Did You Hear the Latest Scoop on Her?
by Lysa TerKeurst
"And this is my prayer, that your love may abound more and more in knowledge and depth of insight." Philippians 1:9 (NIV)
When we hear of another person's struggle is our first desire to more closely examine ourselves or more closely scrutinize this other person? It's a question worth considering. It's a question worth holding up to Biblical truth.
Over the past couple of days I've received three e-mails about an acquaintance of mine that is on the cover of many tabloid magazines right now. This devotion is not meant in any way to defend, offend, discuss, rehash, or remark about this woman I care about. This devotion is about you and me.
And those three e-mails.
The first e-mail I received used such hateful remarks it hurt my head to read it. Seriously, I could have skipped my run for that day because reading that e-mail set my heart racing as much as a good cardio workout. It was dripping with judgment, condemnation, and venomous words like "shameful" and "hate."
The second e-mail I received was a "Christian" call to action. It was strong and slightly demanding that I do something harsh about this situation. You know, rain down a little hell fire and brimstone in an effort to correct the actions of this woman in question. All in "love"' of course.
The third e-mail was completely different. It still expressed concern, and rightly so. However, in complete humility she said she's using this situation as a call to pray for this woman's life, and as a call to action to examine her own.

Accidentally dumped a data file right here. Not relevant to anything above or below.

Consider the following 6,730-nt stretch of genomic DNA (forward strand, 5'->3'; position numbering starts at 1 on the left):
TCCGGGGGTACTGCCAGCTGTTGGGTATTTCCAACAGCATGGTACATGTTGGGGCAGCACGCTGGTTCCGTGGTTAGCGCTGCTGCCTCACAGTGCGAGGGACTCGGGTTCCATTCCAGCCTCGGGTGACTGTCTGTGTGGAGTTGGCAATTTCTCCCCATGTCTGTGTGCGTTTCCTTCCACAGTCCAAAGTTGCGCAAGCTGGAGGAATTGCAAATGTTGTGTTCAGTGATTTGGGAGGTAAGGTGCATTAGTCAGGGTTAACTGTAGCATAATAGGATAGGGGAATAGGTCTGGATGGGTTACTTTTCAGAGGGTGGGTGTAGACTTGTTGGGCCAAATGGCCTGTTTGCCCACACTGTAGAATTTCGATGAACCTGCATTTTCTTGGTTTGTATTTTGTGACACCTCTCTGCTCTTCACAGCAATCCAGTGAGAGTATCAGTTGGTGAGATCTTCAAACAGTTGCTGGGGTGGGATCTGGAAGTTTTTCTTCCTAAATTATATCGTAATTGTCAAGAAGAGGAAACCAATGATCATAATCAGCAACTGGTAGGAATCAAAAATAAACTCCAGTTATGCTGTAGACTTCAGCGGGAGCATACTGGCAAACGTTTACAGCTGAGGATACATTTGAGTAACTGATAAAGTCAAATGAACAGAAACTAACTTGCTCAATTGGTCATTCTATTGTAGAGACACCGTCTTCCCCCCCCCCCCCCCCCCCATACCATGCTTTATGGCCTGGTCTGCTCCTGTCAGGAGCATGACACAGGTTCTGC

She said as she watched this woman being featured on TV, she saw things that bothered her. So, she asked herself some very tough questions about her own life - her own marriage - her own attitude about the importance she places on God. And she found herself falling short. With great honesty and courage, she set aside her judgments of another, and got down on her knees.
If I could have jumped through cyber-space, I would have thrown my arms around the author of the third e-mail and hugged her.
Sisters, I do believe with all my heart that there is a place for Christian accountability. I believe it is biblical and necessary. However, making judgmental remarks, rolling our eyes, belittling someone we don't personally know or do life with in the real world, and sending hateful e-mails is neither biblical or necessary.
It's totally missing the mark of what God has called His girls to be and to do.
If the actions and attitudes of another person hurt our heart and rub our soul the wrong way – be it a neighbor or a woman on the cover of a tabloid – I pray we handle it with the grace and dignity Jesus enables us to have. "And this I pray, that your love may abound still more and more in knowledge and all discernment" (Phil. 1:9).
And may we always remember the person in question is loved by God. He may not love their actions and He most certainly doesn't love anyone's sin, but the person, He loves.
They are loved.
She is loved.
We are loved.
Totally and immensely, unfathomably and remarkably, beautifully and abundantly loved.
Dear Lord, before I start picking at the splinters that are so easy to spot in other's eyes, may I have the humility to examine the plank I don't want to see in my own eye. Search me Lord, see if there is any wicked way within me and reveal it. Give me wisdom to know what to do about my own sin, a filter of grace by which to see others' sins, and a heart restrained from rash reactions because of Your love in me. In Jesus' Name, Amen.